Dough: In saucepan put 1 cup white sugar, 1/2 cup dark Karo syrup, 1/2 cup water, 1 tablespoon (yes) ginger, 2 teaspoons cinnamon, and 2 teaspoons cloves. Bring to boil to melt all. Remove from fire. Add 1 cup (same as 1/2 lb) real butter and stir occasionally until butter is melted. Mix in 4 cups flour. Refrigerate dough 4 hours to 2 weeks in plastic bag or covered container. When you want a few cookies, let a gob of dough sit at room temp for a while and work it with your hands like modeling clay then roll directly on ungreased cookie sheet, cut cookies, and remove extra dough (recycle for next pan). Bake 7 min @ 375*. WHY IS THIS RECIPE A GEM? 1) You can roll as thin as you like and even delicate details like reindeer antlers and piggy tails will come out nice. 2) You don't have to bake 8000 cookies all at once. 3) There is no flour mess on your floor. 4) The cookies are actually good---the thinner the better. Recipe won First Prize in a Chicago Tribune contest 15 years ago.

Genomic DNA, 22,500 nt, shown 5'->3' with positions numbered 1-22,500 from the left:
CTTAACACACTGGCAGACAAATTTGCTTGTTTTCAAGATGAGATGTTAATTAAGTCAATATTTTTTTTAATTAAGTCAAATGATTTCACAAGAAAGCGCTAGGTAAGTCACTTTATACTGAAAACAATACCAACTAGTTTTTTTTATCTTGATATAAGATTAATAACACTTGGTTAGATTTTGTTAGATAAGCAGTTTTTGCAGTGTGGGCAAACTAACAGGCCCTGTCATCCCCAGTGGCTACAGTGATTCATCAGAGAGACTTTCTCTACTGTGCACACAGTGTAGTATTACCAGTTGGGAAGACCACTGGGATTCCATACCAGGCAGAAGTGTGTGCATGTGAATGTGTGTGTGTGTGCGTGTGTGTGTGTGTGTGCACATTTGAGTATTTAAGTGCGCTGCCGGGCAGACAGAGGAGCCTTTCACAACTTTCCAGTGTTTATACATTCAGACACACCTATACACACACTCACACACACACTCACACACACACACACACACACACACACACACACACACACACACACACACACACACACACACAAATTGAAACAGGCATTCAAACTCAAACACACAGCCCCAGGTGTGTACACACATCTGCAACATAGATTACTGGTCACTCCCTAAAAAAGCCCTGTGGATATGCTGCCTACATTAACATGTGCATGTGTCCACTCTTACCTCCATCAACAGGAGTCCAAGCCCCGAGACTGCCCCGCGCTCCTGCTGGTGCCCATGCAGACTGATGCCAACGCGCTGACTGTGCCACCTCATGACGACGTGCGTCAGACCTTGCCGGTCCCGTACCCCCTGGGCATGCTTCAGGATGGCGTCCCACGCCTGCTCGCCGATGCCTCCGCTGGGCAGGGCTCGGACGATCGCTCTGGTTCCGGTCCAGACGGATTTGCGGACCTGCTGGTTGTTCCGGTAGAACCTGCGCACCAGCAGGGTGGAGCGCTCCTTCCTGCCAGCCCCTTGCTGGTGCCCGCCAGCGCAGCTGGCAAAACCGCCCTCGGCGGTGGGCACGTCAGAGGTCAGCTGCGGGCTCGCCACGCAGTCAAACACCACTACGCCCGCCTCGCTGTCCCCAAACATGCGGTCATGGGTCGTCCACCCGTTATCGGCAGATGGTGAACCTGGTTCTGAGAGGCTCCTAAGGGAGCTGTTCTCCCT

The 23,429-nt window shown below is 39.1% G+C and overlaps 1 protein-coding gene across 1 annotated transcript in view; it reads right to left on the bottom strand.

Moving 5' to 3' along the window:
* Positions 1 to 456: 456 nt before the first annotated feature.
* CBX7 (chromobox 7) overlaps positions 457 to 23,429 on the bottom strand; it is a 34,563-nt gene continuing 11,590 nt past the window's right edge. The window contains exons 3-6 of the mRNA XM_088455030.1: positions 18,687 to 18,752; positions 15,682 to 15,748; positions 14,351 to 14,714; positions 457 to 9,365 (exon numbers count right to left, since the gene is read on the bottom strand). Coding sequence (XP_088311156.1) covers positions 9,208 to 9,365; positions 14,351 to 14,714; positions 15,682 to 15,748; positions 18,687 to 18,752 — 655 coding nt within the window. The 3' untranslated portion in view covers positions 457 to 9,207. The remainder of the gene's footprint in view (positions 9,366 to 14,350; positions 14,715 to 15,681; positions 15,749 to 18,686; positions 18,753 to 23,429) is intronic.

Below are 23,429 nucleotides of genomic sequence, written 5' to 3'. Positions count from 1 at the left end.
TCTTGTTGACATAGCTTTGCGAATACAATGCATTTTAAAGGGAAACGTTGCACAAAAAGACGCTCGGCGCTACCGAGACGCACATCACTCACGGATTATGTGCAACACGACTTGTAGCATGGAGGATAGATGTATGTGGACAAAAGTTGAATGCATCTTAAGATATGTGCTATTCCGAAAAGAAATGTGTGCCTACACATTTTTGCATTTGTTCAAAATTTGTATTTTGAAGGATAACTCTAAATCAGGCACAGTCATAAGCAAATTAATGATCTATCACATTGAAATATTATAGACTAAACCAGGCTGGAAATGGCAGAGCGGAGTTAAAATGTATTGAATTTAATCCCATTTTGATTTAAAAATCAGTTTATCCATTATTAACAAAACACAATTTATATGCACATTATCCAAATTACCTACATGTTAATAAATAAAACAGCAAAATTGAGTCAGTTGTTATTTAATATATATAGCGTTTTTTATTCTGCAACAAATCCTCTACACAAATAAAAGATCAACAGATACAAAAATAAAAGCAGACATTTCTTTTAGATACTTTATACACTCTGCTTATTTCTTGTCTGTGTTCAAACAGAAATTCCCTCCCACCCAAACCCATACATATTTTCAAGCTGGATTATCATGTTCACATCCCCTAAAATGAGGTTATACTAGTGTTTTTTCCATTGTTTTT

1 Reply
                      1. re: Querencia

                        "Even delicate details like reindeer antlers and piggy tails will come out nice"

                        So the cookies don't expand at all while baking? I always thought the problem with delicate cutters was not getting the dough out, but how the dough acts while baking, fattening up and mooshing out those nice fine details.

                        Please let me know if this is not the case with these! That's a cool idea BTW, to just roll them out onto the pan!

                      2. when using metal cutters, don't wash them. Just wipe clean with a clean towel. Tinned steel cutters will rust if they get wet. I suppose you could hand wash copper cutters, but not steel.

                        I store mine on a big metal kitchen ring--those hinged, two part rings that snap together. Keeps them coralled and neat.